Wendy Videlock
(USA, 1961)   
Wendy Videlock

Wendy Videlock’s poems seem to grow from the same plot as myths, fables and morals. Her slender poems approach the reader with a conversational tone and precise language, pulling her short lines taut and lending them an aphoristic air. Asked about the brevity of her verse, she suggests that “the more we carry on about a subject, the more likely we are to lose its essence”.

In the foreword to Wendy Videlock’s first book, Nevertheless (2011), the poet A.E. Stallings writes, “Videlock is a magician of play and pleasures, wisdom being not the least of these.” Her poems build their own internal logic through alliteration, assonance, and deft use of metre:

The vinegar tasters
dip their fingers,
make their faces:
stoic, bitter,

strangely sweet.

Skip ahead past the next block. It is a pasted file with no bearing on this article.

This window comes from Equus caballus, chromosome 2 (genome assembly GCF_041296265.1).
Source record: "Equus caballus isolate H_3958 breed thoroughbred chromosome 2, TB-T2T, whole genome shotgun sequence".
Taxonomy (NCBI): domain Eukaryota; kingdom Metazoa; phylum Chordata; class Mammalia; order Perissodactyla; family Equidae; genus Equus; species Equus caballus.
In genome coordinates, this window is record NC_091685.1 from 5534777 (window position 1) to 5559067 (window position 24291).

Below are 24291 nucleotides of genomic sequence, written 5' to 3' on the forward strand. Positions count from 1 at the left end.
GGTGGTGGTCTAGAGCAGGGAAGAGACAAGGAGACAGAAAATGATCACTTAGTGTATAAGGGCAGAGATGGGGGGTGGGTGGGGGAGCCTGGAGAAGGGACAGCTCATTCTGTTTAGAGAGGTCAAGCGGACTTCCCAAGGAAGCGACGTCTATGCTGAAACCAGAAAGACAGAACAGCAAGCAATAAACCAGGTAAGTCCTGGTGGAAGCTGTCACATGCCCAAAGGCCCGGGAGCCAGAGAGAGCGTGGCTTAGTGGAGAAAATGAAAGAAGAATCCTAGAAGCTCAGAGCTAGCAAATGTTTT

The seeker leaves
for Bangladesh,
the prophets check

for signs of theft,
the singers sing
for what is left.

(from ‘Hullo’)

In an interview for the Colorado Poets Center, Videlock reflects: “I think of rhythm as the most natural and abundant thing in the world. The iamb is really just another of the many natural pulsings of the earth.” Videlock's acute awareness of these pulsings contributes to the sense of communion one finds in her poems, as she connects the pulses found in nature and the human body. Her sense of of rhythm propels her slim lines, causing them to reverberate and expand into the white space of the page.

Don’t get me wrong: I know
that knowledge is power,
that mystery’s water,
that hunger makes
a gargantuan
and yes, I’ve drunk
of the river Lethe,
from the breath of the Celts,
from the echo of
the bugling elk,

and yet,

here I be.

(from ‘Vanity Flare’)

Wendy Videlock lives in Western Colorado with her husband and two children. She is the author of Nevertheless (2011) and the chapbook What’s That Supposed to Mean.



Nevertheless, Able Muse Press, San Jose, CA, 2011
What’s That Supposed to Mean, Exot Books, New York, NY, 2010


Colorado Poets Center: Interview with Wendy Videlock
Poetry Magazine Podcast: Feeling Like a Worm in Tequila?


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